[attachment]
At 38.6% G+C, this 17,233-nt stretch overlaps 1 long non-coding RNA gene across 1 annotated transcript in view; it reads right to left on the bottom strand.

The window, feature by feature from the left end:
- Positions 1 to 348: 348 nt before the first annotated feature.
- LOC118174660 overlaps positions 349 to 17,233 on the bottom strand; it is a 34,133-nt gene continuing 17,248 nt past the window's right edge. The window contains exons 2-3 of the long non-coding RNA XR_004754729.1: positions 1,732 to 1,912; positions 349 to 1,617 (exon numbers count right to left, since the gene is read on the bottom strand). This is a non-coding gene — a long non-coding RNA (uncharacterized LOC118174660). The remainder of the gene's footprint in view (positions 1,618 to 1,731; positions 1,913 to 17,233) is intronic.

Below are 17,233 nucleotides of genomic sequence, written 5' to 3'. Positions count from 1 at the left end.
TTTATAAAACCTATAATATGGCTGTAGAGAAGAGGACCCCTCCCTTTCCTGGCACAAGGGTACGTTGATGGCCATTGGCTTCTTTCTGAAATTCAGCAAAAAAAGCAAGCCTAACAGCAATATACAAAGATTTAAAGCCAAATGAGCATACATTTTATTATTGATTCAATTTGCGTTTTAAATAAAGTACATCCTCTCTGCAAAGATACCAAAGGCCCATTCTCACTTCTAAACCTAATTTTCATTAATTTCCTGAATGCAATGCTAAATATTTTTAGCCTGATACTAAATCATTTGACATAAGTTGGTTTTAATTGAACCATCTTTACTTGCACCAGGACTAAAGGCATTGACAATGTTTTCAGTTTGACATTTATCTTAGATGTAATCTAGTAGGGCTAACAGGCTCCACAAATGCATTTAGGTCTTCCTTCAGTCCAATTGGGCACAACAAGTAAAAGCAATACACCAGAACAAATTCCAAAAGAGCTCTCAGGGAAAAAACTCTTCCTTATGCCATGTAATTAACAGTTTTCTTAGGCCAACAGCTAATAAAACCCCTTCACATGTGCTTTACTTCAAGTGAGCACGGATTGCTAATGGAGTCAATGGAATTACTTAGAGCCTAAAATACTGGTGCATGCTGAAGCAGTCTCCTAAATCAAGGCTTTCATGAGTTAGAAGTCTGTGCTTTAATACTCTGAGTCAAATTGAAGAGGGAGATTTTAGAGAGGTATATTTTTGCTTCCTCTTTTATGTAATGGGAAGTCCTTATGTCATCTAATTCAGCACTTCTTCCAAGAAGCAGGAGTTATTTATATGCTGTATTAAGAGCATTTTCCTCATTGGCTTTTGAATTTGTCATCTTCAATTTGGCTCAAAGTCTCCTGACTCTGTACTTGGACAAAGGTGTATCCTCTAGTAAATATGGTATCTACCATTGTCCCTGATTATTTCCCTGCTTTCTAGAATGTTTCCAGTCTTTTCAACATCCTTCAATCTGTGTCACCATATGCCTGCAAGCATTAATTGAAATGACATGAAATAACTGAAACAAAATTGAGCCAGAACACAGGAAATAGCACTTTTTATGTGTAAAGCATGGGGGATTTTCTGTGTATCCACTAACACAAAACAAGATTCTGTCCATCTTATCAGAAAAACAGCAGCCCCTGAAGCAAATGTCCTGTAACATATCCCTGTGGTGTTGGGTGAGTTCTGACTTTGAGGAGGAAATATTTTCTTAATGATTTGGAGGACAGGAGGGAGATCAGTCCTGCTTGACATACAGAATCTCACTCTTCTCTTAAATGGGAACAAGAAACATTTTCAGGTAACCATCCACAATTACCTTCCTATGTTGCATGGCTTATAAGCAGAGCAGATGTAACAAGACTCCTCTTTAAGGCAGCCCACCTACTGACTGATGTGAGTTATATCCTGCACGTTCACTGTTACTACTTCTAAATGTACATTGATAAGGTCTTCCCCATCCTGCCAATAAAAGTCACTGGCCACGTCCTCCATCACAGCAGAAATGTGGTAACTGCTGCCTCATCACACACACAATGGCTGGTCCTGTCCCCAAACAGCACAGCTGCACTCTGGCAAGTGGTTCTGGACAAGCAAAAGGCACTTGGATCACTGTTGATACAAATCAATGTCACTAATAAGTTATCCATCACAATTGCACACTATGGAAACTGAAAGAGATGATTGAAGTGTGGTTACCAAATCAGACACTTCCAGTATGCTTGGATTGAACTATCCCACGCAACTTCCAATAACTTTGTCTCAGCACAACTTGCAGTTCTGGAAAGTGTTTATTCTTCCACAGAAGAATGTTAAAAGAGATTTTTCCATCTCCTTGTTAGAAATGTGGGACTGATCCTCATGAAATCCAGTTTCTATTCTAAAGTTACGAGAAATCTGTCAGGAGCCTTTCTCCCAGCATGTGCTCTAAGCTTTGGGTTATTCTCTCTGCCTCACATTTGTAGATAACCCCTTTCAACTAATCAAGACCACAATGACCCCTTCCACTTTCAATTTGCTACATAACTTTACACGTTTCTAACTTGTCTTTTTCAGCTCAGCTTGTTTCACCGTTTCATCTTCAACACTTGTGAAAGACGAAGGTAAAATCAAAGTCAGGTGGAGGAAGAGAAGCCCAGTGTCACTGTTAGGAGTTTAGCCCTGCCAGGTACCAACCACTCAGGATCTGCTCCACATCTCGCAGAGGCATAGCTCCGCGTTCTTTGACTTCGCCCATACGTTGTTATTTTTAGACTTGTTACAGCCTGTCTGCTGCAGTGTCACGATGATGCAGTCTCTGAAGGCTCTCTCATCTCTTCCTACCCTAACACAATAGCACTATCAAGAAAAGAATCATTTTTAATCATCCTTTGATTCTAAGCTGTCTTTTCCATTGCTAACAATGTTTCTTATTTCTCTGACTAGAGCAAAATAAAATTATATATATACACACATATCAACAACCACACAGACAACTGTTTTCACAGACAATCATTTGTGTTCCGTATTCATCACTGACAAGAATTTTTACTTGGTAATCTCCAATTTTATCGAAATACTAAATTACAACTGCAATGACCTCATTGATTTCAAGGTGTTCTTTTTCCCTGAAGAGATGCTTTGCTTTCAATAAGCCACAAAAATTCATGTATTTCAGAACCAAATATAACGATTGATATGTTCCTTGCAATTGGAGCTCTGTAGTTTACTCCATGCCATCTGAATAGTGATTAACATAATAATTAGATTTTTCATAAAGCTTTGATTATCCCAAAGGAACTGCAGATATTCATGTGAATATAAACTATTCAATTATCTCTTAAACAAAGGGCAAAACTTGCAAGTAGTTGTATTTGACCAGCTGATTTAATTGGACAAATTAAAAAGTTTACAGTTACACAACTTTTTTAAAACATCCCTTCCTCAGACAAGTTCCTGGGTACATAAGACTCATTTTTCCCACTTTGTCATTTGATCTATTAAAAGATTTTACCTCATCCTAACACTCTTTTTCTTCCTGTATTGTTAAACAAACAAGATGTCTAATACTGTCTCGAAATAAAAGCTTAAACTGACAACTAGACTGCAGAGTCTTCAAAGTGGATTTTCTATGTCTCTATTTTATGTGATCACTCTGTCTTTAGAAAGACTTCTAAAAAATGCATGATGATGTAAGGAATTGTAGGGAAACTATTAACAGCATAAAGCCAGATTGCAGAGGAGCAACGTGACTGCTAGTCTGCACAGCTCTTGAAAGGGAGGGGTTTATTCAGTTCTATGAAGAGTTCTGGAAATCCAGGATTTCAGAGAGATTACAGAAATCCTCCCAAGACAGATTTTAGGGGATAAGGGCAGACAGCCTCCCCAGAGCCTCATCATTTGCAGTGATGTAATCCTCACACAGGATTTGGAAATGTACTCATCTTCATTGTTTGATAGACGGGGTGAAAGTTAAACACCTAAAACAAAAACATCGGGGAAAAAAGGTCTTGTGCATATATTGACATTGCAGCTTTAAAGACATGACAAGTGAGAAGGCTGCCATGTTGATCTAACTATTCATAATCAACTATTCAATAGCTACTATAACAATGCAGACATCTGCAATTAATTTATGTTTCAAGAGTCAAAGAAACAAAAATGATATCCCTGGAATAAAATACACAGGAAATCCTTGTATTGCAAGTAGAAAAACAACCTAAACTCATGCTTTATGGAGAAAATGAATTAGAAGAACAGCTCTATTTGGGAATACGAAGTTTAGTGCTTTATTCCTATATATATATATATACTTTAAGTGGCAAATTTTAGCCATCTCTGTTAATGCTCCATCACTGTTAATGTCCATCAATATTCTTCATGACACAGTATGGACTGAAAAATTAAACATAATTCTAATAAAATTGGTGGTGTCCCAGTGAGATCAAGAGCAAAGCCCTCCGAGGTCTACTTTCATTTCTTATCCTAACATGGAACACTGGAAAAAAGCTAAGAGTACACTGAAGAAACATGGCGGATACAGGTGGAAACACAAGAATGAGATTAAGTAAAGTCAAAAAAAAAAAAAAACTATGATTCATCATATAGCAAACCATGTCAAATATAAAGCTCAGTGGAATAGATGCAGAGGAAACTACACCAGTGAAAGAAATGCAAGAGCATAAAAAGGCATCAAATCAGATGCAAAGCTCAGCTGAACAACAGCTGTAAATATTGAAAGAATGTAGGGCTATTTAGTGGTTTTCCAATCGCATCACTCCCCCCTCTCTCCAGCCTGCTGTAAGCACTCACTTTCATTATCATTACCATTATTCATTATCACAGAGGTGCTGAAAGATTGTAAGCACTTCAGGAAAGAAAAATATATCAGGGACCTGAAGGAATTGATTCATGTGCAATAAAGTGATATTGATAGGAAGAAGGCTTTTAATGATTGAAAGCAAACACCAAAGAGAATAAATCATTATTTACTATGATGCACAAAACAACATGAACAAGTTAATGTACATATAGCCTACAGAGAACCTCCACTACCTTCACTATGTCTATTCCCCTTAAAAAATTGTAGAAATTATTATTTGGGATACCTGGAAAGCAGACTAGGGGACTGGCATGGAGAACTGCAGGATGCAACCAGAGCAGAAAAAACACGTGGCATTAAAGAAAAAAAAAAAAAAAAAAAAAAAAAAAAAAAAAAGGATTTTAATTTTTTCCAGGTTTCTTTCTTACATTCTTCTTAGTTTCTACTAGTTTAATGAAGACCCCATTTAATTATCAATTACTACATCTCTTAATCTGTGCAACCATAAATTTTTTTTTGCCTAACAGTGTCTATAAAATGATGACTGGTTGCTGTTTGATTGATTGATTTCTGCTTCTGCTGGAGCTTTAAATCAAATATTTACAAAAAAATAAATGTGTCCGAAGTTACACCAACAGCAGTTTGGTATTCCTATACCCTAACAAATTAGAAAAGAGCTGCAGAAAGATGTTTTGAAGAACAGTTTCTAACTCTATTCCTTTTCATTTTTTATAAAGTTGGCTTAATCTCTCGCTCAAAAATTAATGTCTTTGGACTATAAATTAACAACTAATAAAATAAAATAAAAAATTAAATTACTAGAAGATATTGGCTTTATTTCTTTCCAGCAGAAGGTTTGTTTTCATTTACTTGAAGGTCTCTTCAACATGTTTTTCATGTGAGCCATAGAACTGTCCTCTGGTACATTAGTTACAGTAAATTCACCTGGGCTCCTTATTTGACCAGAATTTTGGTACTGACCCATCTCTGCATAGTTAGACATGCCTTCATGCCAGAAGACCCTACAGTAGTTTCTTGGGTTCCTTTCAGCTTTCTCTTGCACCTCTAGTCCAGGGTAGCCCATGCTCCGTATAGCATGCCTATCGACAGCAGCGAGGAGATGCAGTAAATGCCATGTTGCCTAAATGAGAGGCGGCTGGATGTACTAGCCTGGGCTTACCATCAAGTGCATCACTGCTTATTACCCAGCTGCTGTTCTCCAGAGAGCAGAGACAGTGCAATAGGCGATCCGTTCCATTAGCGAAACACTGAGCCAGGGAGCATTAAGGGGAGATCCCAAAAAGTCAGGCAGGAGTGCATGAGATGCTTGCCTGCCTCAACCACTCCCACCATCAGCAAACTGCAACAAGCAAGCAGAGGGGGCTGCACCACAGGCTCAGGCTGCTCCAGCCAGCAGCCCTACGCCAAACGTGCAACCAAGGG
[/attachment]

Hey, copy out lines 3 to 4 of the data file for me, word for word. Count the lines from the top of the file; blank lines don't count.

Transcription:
- Positions 1 to 348: 348 nt before the first annotated feature.
- LOC118174660 overlaps positions 349 to 17,233 on the bottom strand; it is a 34,133-nt gene continuing 17,248 nt past the window's right edge. The window contains exons 2-3 of the long non-coding RNA XR_004754729.1: positions 1,732 to 1,912; positions 349 to 1,617 (exon numbers count right to left, since the gene is read on the bottom strand). This is a non-coding gene — a long non-coding RNA (uncharacterized LOC118174660). The remainder of the gene's footprint in view (positions 1,618 to 1,731; positions 1,913 to 17,233) is intronic.